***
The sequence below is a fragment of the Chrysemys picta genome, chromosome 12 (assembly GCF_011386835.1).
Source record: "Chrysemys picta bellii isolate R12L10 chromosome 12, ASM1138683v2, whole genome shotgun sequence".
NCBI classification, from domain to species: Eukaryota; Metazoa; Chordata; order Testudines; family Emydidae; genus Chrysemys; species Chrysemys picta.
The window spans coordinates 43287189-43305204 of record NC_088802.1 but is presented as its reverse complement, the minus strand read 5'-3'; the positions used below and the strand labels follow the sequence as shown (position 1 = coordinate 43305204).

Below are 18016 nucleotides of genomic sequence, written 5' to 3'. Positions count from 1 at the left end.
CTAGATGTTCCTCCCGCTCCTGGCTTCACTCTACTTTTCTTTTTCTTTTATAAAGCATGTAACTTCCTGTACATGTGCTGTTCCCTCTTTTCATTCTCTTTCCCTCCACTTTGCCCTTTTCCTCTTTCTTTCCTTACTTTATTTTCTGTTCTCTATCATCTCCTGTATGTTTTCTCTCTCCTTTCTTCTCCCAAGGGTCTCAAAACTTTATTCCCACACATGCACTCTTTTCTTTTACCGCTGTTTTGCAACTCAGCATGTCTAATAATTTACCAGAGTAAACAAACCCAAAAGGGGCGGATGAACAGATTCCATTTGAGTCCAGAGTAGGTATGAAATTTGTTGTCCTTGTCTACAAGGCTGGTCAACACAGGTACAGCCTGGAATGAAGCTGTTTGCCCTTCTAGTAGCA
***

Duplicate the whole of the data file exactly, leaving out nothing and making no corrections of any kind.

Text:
The sequence below is a fragment of the Chrysemys picta genome, chromosome 12 (assembly GCF_011386835.1).
Source record: "Chrysemys picta bellii isolate R12L10 chromosome 12, ASM1138683v2, whole genome shotgun sequence".
NCBI classification, from domain to species: Eukaryota; Metazoa; Chordata; order Testudines; family Emydidae; genus Chrysemys; species Chrysemys picta.
The window spans coordinates 43287189-43305204 of record NC_088802.1 but is presented as its reverse complement, the minus strand read 5'-3'; the positions used below and the strand labels follow the sequence as shown (position 1 = coordinate 43305204).

Below are 18016 nucleotides of genomic sequence, written 5' to 3'. Positions count from 1 at the left end.
CTAGATGTTCCTCCCGCTCCTGGCTTCACTCTACTTTTCTTTTTCTTTTATAAAGCATGTAACTTCCTGTACATGTGCTGTTCCCTCTTTTCATTCTCTTTCCCTCCACTTTGCCCTTTTCCTCTTTCTTTCCTTACTTTATTTTCTGTTCTCTATCATCTCCTGTATGTTTTCTCTCTCCTTTCTTCTCCCAAGGGTCTCAAAACTTTATTCCCACACATGCACTCTTTTCTTTTACCGCTGTTTTGCAACTCAGCATGTCTAATAATTTACCAGAGTAAACAAACCCAAAAGGGGCGGATGAACAGATTCCATTTGAGTCCAGAGTAGGTATGAAATTTGTTGTCCTTGTCTACAAGGCTGGTCAACACAGGTACAGCCTGGAATGAAGCTGTTTGCCCTTCTAGTAGCA